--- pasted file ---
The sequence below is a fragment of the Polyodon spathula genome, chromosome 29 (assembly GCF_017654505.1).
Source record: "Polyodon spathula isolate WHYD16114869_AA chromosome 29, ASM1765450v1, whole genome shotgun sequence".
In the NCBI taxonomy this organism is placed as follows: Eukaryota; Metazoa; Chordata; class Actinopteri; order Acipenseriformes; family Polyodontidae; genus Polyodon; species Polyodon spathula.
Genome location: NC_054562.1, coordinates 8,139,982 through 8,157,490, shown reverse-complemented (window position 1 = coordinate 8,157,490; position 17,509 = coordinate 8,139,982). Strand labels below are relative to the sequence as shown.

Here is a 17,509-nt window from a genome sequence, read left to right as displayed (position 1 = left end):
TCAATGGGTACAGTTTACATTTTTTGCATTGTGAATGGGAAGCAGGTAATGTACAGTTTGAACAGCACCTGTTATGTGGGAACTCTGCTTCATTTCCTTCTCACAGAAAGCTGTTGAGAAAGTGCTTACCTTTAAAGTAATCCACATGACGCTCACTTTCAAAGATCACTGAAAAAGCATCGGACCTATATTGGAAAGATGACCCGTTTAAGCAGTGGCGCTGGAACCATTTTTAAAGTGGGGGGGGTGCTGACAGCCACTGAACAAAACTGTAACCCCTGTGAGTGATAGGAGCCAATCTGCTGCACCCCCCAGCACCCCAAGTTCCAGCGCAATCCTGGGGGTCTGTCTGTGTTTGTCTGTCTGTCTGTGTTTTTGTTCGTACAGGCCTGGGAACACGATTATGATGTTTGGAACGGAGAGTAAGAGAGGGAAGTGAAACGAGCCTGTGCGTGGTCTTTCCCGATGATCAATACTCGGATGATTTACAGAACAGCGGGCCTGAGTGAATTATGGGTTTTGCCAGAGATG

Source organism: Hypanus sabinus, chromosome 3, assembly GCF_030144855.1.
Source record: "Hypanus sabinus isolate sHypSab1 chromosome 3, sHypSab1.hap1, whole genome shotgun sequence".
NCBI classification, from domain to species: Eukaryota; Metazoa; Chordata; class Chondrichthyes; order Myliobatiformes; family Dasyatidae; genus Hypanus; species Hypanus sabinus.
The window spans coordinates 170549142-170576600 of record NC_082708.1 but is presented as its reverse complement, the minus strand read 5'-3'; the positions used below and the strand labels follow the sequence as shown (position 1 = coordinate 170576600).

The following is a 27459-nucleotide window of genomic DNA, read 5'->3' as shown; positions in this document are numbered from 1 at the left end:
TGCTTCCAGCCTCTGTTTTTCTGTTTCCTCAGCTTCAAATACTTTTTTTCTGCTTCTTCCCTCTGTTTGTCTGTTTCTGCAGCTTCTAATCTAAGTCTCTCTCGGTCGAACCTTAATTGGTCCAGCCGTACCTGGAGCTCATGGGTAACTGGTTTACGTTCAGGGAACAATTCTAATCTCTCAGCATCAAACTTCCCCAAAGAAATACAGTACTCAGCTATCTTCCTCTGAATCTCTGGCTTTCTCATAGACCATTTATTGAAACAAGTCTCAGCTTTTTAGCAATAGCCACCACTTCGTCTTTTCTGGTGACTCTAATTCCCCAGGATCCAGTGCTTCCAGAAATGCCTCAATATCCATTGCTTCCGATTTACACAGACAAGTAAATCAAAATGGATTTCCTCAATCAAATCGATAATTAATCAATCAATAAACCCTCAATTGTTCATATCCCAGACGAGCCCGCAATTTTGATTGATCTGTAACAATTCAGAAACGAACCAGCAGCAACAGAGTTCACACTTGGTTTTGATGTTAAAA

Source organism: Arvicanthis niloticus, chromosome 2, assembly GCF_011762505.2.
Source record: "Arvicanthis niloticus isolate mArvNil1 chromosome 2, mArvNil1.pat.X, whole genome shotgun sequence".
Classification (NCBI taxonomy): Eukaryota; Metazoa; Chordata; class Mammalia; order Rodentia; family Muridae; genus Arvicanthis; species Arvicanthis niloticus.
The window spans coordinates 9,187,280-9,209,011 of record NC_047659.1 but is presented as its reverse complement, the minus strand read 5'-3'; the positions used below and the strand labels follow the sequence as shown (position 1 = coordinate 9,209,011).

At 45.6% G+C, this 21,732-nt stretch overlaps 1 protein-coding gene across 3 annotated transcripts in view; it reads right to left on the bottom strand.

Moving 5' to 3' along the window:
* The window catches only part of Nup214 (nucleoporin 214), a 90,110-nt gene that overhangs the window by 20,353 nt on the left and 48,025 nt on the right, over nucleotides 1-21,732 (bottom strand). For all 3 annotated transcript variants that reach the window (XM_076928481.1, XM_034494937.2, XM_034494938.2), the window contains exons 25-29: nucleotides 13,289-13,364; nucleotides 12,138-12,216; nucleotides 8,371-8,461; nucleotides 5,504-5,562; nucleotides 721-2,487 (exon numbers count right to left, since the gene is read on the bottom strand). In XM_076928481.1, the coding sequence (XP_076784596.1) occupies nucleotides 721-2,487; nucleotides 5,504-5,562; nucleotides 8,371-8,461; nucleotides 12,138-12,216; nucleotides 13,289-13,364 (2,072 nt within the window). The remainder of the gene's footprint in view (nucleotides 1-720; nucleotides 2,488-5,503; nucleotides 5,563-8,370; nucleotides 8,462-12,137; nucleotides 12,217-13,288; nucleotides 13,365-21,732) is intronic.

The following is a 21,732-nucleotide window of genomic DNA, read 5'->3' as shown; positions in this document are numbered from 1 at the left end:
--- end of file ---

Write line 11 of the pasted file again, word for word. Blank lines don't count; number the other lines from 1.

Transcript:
The following is a 27459-nucleotide window of genomic DNA, read 5'->3' as shown; positions in this document are numbered from 1 at the left end: